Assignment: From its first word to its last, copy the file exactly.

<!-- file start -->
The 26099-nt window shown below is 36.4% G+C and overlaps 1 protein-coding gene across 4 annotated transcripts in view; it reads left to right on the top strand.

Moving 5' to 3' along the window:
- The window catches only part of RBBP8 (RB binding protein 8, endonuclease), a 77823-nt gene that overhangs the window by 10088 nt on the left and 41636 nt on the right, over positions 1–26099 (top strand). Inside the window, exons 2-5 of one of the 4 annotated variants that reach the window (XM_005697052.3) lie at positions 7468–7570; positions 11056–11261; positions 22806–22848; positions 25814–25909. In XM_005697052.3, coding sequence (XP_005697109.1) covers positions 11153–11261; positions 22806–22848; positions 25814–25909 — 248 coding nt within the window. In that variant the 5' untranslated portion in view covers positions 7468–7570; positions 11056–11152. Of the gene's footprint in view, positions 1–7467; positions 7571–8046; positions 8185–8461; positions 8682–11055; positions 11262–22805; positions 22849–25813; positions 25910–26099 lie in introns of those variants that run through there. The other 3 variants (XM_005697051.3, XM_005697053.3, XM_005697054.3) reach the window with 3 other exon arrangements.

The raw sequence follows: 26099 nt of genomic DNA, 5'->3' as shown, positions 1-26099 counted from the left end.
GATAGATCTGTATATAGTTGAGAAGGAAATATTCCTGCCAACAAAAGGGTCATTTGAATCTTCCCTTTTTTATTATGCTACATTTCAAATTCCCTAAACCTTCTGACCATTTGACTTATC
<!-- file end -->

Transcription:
The 26099-nt window shown below is 36.4% G+C and overlaps 1 protein-coding gene across 4 annotated transcripts in view; it reads left to right on the top strand.

Moving 5' to 3' along the window:
- The window catches only part of RBBP8 (RB binding protein 8, endonuclease), a 77823-nt gene that overhangs the window by 10088 nt on the left and 41636 nt on the right, over positions 1–26099 (top strand). Inside the window, exons 2-5 of one of the 4 annotated variants that reach the window (XM_005697052.3) lie at positions 7468–7570; positions 11056–11261; positions 22806–22848; positions 25814–25909. In XM_005697052.3, coding sequence (XP_005697109.1) covers positions 11153–11261; positions 22806–22848; positions 25814–25909 — 248 coding nt within the window. In that variant the 5' untranslated portion in view covers positions 7468–7570; positions 11056–11152. Of the gene's footprint in view, positions 1–7467; positions 7571–8046; positions 8185–8461; positions 8682–11055; positions 11262–22805; positions 22849–25813; positions 25910–26099 lie in introns of those variants that run through there. The other 3 variants (XM_005697051.3, XM_005697053.3, XM_005697054.3) reach the window with 3 other exon arrangements.

The raw sequence follows: 26099 nt of genomic DNA, 5'->3' as shown, positions 1-26099 counted from the left end.
GATAGATCTGTATATAGTTGAGAAGGAAATATTCCTGCCAACAAAAGGGTCATTTGAATCTTCCCTTTTTTATTATGCTACATTTCAAATTCCCTAAACCTTCTGACCATTTGACTTATC